I have three lenses that fall into the category you're looking for. First is a 135mm f5.6 Symmar-S which is on a Sears Tower 4X5 press camera I use often. The next is a 127mm f4.7 Kodak Ektar that is setting on a Calumet monorail 4x5. and the third is the Rodenstock Ysarex f4.7 on a Polaroid 110A I'm thinking about converting to 4X5. I think they are all very, very good lenses and if I were in a hurry to pick one up I'd go for the Kodak 127mm f4.7 Ektar since they are very easy to come by. I've checked antique malls and flea markets and can't tell you how many of those flip-top Polaroid cases I've opened looking for just the lenses we're talking about. The last 110A I got was at a antique mall for $10.00 so they are out there for the cheap. About ten years ago I did a little test of my own on the 135mm Symmar-S, a 135mm Optar, 135mm Xenar, 127mm Ektar and the 127mm Ysarex and here's what I found. The 135mm Symmar-S was the best "over-all" performer, the 135mm Optar was very good and as usable as most view lenses, the 127mm Ektar was very sharp and has just a certain "quality" that I can't explain, but I liked it and kept it, the Rodenstock-Ysarex 127mm was the real sleeper of the bunch. It was sharp as a tack and had the best over-all contrast of all the ones I tested, including the Symmar-S. Now, coverage will very on all these, but I find at f22 I have no problem with my type of photography. Of course I'm not running around NYC shooting tall buildings either. Mostly landscapes, scenes and people. If it were me I'd get a 127mm Ektar(if money is a little tight) and try it. Heck, for what they cost you won't be much out and you can always peddle it later. Nothing like a big negative to make one smile! JohnW[/I]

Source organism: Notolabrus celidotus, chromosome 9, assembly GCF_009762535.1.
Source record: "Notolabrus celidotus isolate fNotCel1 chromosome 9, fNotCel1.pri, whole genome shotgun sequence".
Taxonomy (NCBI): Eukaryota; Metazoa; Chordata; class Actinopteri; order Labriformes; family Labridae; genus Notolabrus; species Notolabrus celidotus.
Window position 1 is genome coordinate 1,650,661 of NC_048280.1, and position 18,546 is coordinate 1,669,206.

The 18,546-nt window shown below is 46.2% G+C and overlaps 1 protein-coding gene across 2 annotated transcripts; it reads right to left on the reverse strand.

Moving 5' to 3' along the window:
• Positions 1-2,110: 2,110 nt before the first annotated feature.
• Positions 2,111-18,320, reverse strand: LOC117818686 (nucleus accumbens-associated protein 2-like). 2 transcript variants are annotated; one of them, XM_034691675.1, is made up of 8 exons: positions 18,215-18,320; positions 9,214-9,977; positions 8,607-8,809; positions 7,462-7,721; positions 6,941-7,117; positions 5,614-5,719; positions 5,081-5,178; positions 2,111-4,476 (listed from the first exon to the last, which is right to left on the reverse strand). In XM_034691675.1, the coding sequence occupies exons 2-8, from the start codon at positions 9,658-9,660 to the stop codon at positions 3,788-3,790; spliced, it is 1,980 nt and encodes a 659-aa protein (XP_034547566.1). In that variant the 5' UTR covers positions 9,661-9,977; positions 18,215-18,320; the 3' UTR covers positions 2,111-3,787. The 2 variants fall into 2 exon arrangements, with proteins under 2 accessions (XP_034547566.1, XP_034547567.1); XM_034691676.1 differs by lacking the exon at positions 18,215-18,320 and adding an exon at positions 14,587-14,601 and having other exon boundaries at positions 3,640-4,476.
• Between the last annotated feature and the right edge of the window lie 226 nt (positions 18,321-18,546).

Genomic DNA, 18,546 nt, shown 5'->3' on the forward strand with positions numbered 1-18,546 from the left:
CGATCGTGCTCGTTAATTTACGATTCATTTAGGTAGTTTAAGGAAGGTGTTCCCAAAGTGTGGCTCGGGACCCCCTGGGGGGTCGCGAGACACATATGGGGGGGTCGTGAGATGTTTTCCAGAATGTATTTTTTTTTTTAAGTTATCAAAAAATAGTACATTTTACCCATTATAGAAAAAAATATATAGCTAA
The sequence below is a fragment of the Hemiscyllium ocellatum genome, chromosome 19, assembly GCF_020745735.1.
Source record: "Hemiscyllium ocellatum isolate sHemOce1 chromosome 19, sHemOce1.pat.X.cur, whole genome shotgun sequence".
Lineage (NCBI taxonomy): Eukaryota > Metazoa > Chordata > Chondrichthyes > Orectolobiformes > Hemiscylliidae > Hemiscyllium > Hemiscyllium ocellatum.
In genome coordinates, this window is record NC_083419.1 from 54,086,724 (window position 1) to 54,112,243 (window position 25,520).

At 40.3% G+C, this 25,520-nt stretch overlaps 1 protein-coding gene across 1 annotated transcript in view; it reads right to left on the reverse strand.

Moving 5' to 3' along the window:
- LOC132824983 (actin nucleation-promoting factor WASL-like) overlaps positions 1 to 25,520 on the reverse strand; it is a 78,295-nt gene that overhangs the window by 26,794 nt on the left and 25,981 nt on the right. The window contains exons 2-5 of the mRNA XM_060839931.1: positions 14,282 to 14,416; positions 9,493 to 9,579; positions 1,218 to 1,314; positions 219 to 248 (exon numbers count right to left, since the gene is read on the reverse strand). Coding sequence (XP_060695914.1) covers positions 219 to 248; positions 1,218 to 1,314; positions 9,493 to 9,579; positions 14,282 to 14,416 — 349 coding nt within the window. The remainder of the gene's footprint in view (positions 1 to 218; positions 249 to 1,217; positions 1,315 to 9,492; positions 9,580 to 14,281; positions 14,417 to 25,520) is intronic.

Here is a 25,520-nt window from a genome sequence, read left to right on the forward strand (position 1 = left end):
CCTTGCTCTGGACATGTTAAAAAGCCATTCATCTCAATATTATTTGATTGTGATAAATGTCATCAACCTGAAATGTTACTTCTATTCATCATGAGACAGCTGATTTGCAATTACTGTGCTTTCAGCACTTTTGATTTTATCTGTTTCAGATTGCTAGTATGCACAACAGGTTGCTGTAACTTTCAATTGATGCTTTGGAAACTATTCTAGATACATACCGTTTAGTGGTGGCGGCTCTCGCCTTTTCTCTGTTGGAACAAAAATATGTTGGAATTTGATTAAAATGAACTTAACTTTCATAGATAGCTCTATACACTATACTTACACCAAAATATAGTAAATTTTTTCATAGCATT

6. #26
    Rick A's Avatar
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    I know what you mean with the Ysarex 127/4.7, I have two of them. I have one mounted on a lensboard for my Calumet and the other is still on a 110a that is in imaculate condition. I'm also considering a Polaroid conversion(unless someone buys the kit it's in).